My first reviews of books published in the UK in 2019 are another two translations: the first from French and the second from Dutch. Both feature young people getting dangerously out of their depth, although, at 12 ¾, the boys in the first are probably around half the age of the young women in the second. See if either takes your fancy.
I’m rounding off my reading year with reviews of American novels about women in their mid-20s who are estranged from everything, even themselves. While the first owns two properties and the second cleans other people’s houses for a living, they are equally desperately homeless inside. While the first namedrops designer labels, and the second cleaning products, both bring a light touch to the tragedy of feeling invisible and being insecurely attached.
I’ve recently relished two novels focusing on under-acknowledged women at points of political and ideological change. In the first, Mary Treat, a real-life scientist and correspondent of Charles Darwin, is seen through the eyes of Thatcher Greenwood, a fictional schoolmaster blocked from exposing his Christian pupils to evolutionary ideas. Unsheltered also includes a contemporary strand which all-too-recognisably depicts the casualties of a culture consuming its way to its own destruction. Old Baggage is set in a period between the two, when, ten years after (some) British women had won the vote, the heroism of those who fought for the franchise is largely forgotten in a battle between socialism and fascism for the minds of the youth.
Two translated historical novels set at the beginning of the twentieth century about empires in decline. Through them, I’ve slightly narrowed the gap in my ignorance of the Habsburg and Ottoman empires, and whetted my appetite to learn more. Although it’s refreshing to take the focus away from the British Empire in fiction, I’d prefer to take a female perspective next time or, failing that, to zoom in on a key character right from the start. See what you think!
I might have mentioned before that I’m something of a traditionalist in my reading. Print suits me better than ebooks and, while I’ve enjoyed novels narrated on the radio, I don’t think I’ve ever chosen an audiobook in preference to text. Regarding the content, while I relish originality, novelty for its own sake can be a turnoff. Post-modernism gives me the shivers. So I was surprised to read three novels in as many months with footnotes. Is this a new trend?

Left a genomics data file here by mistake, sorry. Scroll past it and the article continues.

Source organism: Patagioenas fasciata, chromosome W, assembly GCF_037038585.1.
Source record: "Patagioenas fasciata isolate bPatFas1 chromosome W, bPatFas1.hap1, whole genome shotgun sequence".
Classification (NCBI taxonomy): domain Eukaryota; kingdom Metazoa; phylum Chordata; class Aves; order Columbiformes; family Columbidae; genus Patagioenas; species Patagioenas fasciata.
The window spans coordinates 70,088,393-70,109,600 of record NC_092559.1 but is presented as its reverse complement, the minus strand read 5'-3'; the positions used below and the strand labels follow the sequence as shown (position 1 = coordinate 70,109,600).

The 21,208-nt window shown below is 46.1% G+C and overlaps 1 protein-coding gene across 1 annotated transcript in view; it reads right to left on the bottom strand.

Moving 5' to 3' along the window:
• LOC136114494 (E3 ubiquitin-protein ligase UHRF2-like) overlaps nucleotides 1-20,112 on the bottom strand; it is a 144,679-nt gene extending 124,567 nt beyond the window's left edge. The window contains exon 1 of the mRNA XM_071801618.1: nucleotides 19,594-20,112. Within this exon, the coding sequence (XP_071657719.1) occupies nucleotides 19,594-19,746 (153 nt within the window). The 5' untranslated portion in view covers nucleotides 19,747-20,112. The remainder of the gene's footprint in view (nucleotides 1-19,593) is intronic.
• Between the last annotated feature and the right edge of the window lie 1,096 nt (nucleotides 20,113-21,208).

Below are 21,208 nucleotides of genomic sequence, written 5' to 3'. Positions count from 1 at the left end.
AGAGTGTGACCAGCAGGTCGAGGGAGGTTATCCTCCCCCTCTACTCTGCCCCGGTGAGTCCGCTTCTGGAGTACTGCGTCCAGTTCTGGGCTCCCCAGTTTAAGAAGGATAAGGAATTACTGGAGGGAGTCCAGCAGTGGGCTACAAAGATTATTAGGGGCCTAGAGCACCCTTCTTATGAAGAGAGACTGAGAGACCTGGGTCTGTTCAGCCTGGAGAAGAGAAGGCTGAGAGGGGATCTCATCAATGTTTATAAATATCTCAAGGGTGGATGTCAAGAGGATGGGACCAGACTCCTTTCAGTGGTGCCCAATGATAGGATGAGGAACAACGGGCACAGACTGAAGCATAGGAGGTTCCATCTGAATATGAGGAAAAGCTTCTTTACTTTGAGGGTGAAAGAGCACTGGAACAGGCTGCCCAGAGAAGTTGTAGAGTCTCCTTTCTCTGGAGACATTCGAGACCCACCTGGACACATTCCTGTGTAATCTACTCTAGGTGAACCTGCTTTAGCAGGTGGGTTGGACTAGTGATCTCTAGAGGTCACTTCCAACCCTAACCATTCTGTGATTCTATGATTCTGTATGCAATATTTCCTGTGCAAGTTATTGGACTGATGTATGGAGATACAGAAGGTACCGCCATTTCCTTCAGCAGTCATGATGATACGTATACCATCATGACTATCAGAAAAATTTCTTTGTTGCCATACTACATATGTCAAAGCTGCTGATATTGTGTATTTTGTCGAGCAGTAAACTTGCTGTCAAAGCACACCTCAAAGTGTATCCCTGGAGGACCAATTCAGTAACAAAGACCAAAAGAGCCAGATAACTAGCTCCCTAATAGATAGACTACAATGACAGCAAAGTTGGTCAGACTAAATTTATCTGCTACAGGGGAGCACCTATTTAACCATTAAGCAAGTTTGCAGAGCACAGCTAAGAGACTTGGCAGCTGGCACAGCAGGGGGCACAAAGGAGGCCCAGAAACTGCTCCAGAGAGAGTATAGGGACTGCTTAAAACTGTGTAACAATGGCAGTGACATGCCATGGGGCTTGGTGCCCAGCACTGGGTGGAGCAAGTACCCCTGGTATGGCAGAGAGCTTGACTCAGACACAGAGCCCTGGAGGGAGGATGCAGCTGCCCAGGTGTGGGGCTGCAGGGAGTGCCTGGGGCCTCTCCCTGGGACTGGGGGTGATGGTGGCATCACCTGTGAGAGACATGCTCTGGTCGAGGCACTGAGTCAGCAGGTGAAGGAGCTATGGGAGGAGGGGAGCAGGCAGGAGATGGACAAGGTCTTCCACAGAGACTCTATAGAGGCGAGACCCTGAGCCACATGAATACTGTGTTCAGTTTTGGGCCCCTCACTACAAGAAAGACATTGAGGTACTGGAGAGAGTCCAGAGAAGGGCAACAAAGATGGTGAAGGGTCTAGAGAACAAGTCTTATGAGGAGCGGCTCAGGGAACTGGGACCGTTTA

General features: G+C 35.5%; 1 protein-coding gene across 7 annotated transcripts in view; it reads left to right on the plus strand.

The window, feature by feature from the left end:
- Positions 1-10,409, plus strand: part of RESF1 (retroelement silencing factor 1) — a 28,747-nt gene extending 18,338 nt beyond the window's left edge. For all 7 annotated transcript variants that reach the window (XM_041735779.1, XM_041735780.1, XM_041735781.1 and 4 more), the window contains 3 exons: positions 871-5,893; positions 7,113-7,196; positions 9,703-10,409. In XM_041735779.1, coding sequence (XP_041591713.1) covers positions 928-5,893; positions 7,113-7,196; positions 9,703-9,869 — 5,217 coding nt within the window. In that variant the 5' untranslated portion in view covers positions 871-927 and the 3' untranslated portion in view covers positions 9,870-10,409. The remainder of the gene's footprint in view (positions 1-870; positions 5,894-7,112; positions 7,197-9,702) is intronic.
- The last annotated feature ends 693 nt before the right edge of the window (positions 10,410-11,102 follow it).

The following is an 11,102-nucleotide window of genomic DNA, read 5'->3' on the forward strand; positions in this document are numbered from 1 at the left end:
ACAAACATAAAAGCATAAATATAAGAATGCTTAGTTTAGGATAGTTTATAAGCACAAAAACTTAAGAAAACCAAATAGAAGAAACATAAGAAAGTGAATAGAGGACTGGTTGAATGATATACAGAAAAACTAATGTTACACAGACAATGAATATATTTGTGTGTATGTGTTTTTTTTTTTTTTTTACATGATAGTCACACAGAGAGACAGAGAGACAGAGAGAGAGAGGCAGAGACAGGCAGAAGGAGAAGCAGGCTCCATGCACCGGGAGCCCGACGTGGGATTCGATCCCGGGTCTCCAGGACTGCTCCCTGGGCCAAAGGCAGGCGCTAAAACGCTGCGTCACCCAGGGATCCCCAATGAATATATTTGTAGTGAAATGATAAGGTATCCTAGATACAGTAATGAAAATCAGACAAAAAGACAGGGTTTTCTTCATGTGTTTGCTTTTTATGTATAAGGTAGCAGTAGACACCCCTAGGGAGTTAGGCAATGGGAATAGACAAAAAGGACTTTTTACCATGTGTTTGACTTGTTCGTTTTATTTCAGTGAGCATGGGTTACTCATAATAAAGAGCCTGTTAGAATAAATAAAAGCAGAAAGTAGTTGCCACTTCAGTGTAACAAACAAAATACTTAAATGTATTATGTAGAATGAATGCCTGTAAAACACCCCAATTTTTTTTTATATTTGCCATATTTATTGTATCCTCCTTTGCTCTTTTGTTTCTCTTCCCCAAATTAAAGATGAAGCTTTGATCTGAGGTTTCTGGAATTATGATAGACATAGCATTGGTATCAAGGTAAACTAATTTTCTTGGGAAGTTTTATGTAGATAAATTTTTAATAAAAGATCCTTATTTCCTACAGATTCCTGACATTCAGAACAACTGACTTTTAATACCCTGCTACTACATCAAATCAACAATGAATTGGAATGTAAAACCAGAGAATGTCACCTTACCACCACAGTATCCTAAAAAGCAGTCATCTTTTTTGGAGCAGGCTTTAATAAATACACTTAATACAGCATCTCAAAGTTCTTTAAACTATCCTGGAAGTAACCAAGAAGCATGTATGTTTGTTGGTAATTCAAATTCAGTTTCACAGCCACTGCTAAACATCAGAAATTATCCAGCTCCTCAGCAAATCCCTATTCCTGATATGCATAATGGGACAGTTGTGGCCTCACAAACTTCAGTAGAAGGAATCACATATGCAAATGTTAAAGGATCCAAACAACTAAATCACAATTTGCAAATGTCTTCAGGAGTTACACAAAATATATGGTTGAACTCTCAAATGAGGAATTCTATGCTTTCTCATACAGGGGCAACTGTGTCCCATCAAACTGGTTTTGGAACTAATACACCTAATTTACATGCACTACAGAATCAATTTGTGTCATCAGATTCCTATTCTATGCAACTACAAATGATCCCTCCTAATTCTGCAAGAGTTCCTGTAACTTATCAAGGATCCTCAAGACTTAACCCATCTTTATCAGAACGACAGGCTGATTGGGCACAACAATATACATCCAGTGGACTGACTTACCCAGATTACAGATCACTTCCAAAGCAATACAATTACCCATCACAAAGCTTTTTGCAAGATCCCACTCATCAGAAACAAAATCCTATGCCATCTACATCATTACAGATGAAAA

Two tales of boy slaves in the nineteenth century, both of whom gain their freedom and travel overseas. Born into slavery, Washington Black’s story begins on the familiar territory of a Caribbean sugar plantation, but his adventures take him right around the world. Tsito’s enslavement in his native Madagascar is one many English readers will be unaware of; although beginning less brutally, he’s witness to a terrifying purging of Christians and suspected traitors by a vengeful queen. (Follow this link for reviews of two other less well-known slavery stories.)
Too few novels recreate the reality of the working environment, so hurrah for another two about women at work. From a contemporary Japanese supermarket to a library in a late 50s English country town, these depict women who take their work identity very seriously indeed. But the arrival of a man, alongside their own passion for the work, brings complications. Can Keiko and Sylvia hold onto their jobs?
Having decided to pair these novels on the basis of the unlikely friendships I’d gleaned from the blurbs, I was pleased to discover other commonalities that caught my attention more. Both authors bring a female perspective to life on an East Anglian farm, albeit almost a century apart. While Tina Hopgood is in her 60s and Edith Mather only fourteen, both narrators are lonely, despite having family around them, and unsure about their right to choose their own future.
Annecdotal is where real life brushes up against the fictional.
Annecdotist is the blogging persona of Anne Goodwin:
slug-slayer, tramper of moors,
author of two novels.